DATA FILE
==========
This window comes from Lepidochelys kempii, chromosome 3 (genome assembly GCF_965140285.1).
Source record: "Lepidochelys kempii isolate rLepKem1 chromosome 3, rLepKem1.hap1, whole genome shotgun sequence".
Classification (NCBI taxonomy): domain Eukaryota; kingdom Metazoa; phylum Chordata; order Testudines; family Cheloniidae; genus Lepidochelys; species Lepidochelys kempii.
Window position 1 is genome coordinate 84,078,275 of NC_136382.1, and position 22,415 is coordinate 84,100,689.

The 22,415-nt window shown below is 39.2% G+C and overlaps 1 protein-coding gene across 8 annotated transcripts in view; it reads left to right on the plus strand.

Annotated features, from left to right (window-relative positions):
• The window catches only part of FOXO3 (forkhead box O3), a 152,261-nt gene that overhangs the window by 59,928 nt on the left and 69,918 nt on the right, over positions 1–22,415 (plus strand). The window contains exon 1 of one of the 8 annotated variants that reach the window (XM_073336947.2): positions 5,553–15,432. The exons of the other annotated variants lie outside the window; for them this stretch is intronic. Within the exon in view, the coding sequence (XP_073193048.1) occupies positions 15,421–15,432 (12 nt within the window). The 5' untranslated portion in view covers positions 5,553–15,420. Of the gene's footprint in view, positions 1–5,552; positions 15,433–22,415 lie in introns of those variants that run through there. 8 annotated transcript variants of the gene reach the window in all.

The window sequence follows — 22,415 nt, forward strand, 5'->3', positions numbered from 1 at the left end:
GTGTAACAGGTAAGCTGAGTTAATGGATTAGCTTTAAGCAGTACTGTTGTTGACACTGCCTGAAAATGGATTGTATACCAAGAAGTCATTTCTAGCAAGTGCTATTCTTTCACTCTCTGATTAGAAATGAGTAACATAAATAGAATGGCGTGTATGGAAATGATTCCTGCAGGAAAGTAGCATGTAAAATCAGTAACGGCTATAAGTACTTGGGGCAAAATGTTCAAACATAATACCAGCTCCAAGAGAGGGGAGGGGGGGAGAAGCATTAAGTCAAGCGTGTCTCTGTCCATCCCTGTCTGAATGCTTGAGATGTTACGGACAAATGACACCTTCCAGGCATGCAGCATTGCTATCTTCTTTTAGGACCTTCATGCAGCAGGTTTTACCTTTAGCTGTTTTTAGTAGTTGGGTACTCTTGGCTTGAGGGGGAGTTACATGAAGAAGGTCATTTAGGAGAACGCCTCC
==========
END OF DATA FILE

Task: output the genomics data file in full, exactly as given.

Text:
This window comes from Lepidochelys kempii, chromosome 3 (genome assembly GCF_965140285.1).
Source record: "Lepidochelys kempii isolate rLepKem1 chromosome 3, rLepKem1.hap1, whole genome shotgun sequence".
Classification (NCBI taxonomy): domain Eukaryota; kingdom Metazoa; phylum Chordata; order Testudines; family Cheloniidae; genus Lepidochelys; species Lepidochelys kempii.
Window position 1 is genome coordinate 84,078,275 of NC_136382.1, and position 22,415 is coordinate 84,100,689.

The 22,415-nt window shown below is 39.2% G+C and overlaps 1 protein-coding gene across 8 annotated transcripts in view; it reads left to right on the plus strand.

Annotated features, from left to right (window-relative positions):
• The window catches only part of FOXO3 (forkhead box O3), a 152,261-nt gene that overhangs the window by 59,928 nt on the left and 69,918 nt on the right, over positions 1–22,415 (plus strand). The window contains exon 1 of one of the 8 annotated variants that reach the window (XM_073336947.2): positions 5,553–15,432. The exons of the other annotated variants lie outside the window; for them this stretch is intronic. Within the exon in view, the coding sequence (XP_073193048.1) occupies positions 15,421–15,432 (12 nt within the window). The 5' untranslated portion in view covers positions 5,553–15,420. Of the gene's footprint in view, positions 1–5,552; positions 15,433–22,415 lie in introns of those variants that run through there. 8 annotated transcript variants of the gene reach the window in all.

The window sequence follows — 22,415 nt, forward strand, 5'->3', positions numbered from 1 at the left end:
GTGTAACAGGTAAGCTGAGTTAATGGATTAGCTTTAAGCAGTACTGTTGTTGACACTGCCTGAAAATGGATTGTATACCAAGAAGTCATTTCTAGCAAGTGCTATTCTTTCACTCTCTGATTAGAAATGAGTAACATAAATAGAATGGCGTGTATGGAAATGATTCCTGCAGGAAAGTAGCATGTAAAATCAGTAACGGCTATAAGTACTTGGGGCAAAATGTTCAAACATAATACCAGCTCCAAGAGAGGGGAGGGGGGGAGAAGCATTAAGTCAAGCGTGTCTCTGTCCATCCCTGTCTGAATGCTTGAGATGTTACGGACAAATGACACCTTCCAGGCATGCAGCATTGCTATCTTCTTTTAGGACCTTCATGCAGCAGGTTTTACCTTTAGCTGTTTTTAGTAGTTGGGTACTCTTGGCTTGAGGGGGAGTTACATGAAGAAGGTCATTTAGGAGAACGCCTCC